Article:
In the second of our new series, we look at how not to come unstuck when doors let you down

Doors, it has to be said, are something we pretty much take for granted - until they stop working. Which is what happened to Claire O'Shea, owner of Barden Stores, Tonbridge, Kent, in February, when her sliding, electric door suddenly stuck fast.
As it was such a cold and windy day, the only way Claire could cope was to wedge it open half-way and then manually open it for buggies and wheelchairs.
Unfortunately, as the door broke on a Thursday it was Monday before an engineer could come out. After being initially quoted about £300 for the job, Claire was relieved that it cost only £100 to fix the sensors.
Claire is not sure what happened: "Maybe the sensors got damp, either from the wet weather or from the window cleaner who may have been a bit overenthusiastic."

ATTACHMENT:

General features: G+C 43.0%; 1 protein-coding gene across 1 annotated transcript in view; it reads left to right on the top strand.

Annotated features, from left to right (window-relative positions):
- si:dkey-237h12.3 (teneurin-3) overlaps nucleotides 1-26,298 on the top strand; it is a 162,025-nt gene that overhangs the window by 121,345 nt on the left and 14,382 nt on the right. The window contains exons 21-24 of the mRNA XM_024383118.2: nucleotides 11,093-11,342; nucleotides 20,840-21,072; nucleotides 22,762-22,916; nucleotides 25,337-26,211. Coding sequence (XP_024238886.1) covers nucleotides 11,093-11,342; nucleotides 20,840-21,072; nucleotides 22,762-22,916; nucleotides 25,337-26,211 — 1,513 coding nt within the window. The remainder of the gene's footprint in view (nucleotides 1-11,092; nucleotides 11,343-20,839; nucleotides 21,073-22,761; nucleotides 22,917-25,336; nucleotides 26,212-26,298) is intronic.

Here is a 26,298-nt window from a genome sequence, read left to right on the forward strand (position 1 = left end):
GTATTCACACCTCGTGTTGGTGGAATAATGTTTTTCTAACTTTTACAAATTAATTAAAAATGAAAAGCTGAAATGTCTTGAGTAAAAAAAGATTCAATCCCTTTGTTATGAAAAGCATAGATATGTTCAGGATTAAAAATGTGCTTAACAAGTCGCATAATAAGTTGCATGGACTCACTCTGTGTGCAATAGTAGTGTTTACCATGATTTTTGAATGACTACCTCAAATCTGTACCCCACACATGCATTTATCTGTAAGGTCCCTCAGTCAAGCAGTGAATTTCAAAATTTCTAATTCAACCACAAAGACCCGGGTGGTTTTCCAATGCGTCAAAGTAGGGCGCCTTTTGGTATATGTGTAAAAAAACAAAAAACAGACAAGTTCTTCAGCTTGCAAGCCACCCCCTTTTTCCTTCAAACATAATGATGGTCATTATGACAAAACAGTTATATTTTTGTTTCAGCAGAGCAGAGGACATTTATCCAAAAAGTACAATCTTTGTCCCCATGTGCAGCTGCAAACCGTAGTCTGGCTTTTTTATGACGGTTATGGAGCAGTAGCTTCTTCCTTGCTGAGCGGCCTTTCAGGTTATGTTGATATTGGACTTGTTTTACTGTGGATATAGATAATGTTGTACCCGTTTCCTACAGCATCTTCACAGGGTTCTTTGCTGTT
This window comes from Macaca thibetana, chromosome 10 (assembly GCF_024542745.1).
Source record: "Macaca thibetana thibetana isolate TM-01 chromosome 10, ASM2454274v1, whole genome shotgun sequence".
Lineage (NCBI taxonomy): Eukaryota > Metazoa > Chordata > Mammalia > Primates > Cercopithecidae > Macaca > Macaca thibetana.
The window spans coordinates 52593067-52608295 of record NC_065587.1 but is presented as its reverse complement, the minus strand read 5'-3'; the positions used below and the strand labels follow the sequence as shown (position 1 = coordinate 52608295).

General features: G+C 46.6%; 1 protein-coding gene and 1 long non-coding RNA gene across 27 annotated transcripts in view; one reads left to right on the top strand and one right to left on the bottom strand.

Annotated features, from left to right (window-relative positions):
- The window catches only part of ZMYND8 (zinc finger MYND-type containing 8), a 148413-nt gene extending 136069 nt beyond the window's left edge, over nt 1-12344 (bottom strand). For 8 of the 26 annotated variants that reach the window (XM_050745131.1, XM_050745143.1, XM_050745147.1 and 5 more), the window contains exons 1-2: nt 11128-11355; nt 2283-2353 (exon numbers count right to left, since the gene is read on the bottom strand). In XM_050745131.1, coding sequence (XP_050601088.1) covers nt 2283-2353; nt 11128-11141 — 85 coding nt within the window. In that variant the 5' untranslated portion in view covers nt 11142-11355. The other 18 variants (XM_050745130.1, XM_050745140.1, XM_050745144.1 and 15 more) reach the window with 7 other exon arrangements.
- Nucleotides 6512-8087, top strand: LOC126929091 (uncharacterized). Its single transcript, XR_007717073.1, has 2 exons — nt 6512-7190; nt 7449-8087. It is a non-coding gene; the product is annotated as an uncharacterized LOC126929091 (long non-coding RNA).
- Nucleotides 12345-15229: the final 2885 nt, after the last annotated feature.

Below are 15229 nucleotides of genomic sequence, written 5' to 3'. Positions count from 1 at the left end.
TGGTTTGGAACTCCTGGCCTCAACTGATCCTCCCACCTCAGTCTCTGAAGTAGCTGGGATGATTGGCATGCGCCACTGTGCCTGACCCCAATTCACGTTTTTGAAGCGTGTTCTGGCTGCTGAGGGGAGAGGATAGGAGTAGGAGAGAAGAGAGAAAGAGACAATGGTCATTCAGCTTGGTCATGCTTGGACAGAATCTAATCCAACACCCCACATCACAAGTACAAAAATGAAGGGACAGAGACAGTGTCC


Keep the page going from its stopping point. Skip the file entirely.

However, Dave Taylor, owner of DT Fixings which maintains and repairs automatic doors for Budgens stores, says this is unlikely: "Sensors are waterproof so they should stand up to all sorts of conditions. The most common cause of doors breaking is customers banging them in some way, which can knock the doors off."
He says there's little you can do to stop this, but you can prevent problems through regular maintenance: "Automatic doors should be maintained at least once a year, or twice a year if the doors have medium to heavy use."
This advice applies to doors with any automatic closing device such as overhead or floor closers. "Maintenance should be done preferably by someone recommended by the Automatic Door Suppliers Association; it's not something an electrician can do," he says.
Taylor also recommends that retailers do a weekly walkthrough to test sensors and the safety mechanism. With good maintenance, and depending on usage, doors should last about seven to 10 years, he says.
According to Ian Hughes, retail manager at Layton Blackham Insurance Brokers, retailers won't have much luck in making an insurance claim as a stuck door would count as a mechanical breakdown. He says he's never come across it, but should the door get stuck at closing it would create real security problems: "The insurance will clearly stipulate that at the close of business certain security measures must be in place and therefore if the door could not be shut, someone would have to remain on the premises."

Topics